China’s trade surplus for October probably easily set a new record high, underscoring the strength of its export machine and potentially handing further ammunition to US and European critics of Beijing’s trade policies.
The median forecast of 18 economists polled by Reuters was for a surplus of $30 billion, beating the previous record of $26.9 billion set in June this year and roughly 26% greater than the October 2006 surplus of $23.8 billion.
Annual export growth probably slowed a touch to 22.4% in October, while import growth picked up to 20.0%, the poll showed.
“The last months of the year are usually the busy season for exporters,” said Chen Jijun, an analyst with CITIC Securities in Beijing. “Exports will be strong in October and the trade surplus will be big.”
Should the forecast prove accurate, the surplus for the first 10 months would reach $215.7 billion—compared with $177 billion in all of 2006.
“It’s possible for China to record a 2007 trade surplus of over $260 billion,” Chen said.
Faced with a wall of liquidity entering the economy as a result of the surplus, Beijing has cut value-added tax rebates on energy-intensive or polluting products that it wants to discourage firms from making for export.
Rob Subbaraman and Mingchun Sun, economists with Lehman Brothers in Hong Kong, said that while they expect the surplus to hit $29.5 billion in October, that would still represent a slowdown in exports and an acceleration in imports.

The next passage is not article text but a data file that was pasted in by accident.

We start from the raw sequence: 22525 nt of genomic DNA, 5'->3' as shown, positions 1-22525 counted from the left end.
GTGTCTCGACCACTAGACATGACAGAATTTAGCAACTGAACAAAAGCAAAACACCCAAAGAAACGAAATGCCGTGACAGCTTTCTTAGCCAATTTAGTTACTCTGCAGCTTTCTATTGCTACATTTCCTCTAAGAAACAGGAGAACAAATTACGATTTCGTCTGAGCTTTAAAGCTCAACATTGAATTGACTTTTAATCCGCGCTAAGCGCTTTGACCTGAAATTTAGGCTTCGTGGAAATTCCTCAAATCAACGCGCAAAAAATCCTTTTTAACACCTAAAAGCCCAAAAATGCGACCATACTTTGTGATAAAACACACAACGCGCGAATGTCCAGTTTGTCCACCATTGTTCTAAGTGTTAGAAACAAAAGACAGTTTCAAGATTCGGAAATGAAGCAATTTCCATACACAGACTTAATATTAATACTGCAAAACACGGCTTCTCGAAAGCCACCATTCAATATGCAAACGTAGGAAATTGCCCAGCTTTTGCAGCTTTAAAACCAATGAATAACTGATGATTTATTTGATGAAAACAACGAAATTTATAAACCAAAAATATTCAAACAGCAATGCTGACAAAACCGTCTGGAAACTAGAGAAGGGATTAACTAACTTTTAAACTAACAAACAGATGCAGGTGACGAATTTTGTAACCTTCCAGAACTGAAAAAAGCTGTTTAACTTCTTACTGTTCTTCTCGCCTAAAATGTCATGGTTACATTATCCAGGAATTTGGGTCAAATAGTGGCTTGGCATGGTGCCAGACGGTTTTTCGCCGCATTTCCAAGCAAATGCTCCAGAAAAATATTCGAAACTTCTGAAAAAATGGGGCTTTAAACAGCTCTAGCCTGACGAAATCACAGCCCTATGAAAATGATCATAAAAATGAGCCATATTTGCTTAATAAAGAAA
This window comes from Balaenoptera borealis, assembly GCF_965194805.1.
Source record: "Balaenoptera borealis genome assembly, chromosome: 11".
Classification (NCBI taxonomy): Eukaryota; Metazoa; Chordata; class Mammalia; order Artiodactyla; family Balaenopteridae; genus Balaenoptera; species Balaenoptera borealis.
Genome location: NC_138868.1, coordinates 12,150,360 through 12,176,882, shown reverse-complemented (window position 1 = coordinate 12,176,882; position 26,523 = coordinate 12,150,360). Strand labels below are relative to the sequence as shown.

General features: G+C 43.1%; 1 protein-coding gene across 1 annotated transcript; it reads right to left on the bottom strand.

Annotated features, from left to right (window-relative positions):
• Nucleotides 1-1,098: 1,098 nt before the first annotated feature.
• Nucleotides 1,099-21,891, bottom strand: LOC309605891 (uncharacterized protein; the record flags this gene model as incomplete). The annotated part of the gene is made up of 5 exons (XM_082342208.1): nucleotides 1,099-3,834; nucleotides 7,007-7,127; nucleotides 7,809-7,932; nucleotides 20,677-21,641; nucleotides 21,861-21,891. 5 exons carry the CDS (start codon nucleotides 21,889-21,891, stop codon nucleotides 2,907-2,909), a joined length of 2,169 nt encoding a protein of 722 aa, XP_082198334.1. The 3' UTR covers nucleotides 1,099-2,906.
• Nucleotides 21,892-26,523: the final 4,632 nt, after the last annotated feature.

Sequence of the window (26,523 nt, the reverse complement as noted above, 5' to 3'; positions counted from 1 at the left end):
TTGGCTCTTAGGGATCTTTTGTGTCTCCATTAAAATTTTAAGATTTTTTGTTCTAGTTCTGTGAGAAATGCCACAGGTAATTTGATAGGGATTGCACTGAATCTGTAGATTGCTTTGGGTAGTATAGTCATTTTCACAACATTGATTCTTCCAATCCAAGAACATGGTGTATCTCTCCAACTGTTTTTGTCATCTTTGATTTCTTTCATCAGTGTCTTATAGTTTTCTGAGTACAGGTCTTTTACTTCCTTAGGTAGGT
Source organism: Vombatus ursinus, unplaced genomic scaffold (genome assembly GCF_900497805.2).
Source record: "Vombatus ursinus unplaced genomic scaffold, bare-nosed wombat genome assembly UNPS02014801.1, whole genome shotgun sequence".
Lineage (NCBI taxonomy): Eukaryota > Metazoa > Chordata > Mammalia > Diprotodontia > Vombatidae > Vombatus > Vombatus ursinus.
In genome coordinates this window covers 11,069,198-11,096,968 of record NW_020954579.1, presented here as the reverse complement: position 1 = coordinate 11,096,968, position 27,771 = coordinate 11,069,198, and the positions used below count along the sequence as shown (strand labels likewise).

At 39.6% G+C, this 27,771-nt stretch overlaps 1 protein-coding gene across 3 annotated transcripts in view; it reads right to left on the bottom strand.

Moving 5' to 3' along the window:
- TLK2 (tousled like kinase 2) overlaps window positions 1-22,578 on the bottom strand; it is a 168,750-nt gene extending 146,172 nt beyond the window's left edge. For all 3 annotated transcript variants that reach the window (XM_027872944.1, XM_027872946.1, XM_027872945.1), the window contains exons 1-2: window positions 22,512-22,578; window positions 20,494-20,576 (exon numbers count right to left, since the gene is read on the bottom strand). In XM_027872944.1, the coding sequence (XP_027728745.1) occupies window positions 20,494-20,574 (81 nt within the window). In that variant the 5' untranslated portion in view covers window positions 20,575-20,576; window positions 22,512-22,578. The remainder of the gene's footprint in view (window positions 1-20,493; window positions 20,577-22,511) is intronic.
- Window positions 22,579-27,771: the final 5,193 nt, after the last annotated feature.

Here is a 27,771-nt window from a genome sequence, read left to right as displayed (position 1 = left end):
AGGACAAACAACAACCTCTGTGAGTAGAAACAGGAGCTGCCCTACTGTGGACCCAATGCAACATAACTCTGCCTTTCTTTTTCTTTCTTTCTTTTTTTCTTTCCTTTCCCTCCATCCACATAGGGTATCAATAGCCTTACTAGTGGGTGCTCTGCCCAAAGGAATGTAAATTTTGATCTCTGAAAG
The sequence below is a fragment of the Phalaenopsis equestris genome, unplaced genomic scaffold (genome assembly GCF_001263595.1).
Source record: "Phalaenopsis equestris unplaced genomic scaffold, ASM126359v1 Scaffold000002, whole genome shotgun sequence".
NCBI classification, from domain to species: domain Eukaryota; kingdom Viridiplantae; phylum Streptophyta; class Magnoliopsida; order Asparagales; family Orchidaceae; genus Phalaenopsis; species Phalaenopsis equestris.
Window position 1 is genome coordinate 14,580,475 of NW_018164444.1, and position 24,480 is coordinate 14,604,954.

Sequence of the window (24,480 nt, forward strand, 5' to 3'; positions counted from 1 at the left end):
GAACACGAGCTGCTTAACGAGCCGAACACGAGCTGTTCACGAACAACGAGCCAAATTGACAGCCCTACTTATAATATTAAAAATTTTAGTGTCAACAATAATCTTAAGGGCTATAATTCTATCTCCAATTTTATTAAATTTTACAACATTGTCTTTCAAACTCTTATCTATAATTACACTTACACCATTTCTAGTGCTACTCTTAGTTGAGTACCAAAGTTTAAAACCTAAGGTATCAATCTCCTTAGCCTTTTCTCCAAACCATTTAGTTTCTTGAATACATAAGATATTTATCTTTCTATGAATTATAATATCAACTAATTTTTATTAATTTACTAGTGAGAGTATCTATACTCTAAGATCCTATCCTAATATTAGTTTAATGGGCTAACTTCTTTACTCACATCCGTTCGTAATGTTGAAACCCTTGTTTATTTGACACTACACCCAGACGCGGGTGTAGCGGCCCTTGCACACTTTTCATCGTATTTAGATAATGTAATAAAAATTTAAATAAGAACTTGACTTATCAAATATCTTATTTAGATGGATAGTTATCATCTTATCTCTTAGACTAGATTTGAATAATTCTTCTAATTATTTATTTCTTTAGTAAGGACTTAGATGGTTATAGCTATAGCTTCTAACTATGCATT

“There have been many signs recently that exporters are feeling the pinch of currency appreciation and policies to curb export growth,” they said in a note to clients, citing secondary indicators like a central bank survey of entrepreneurs.
“We judge this is only the beginning, and we expect continued slowdown in China’s export growth.”
Such a trend would probably be welcomed by Beijing.
In a signal of authorities’ continued nervousness about the gaping surplus, the South China Morning Post cited an executive with the Federation of Hong Kong Industries as saying that authorities could further cut or abolish export tax rebates on as many as 2,000 more products sometime soon. (Reuters)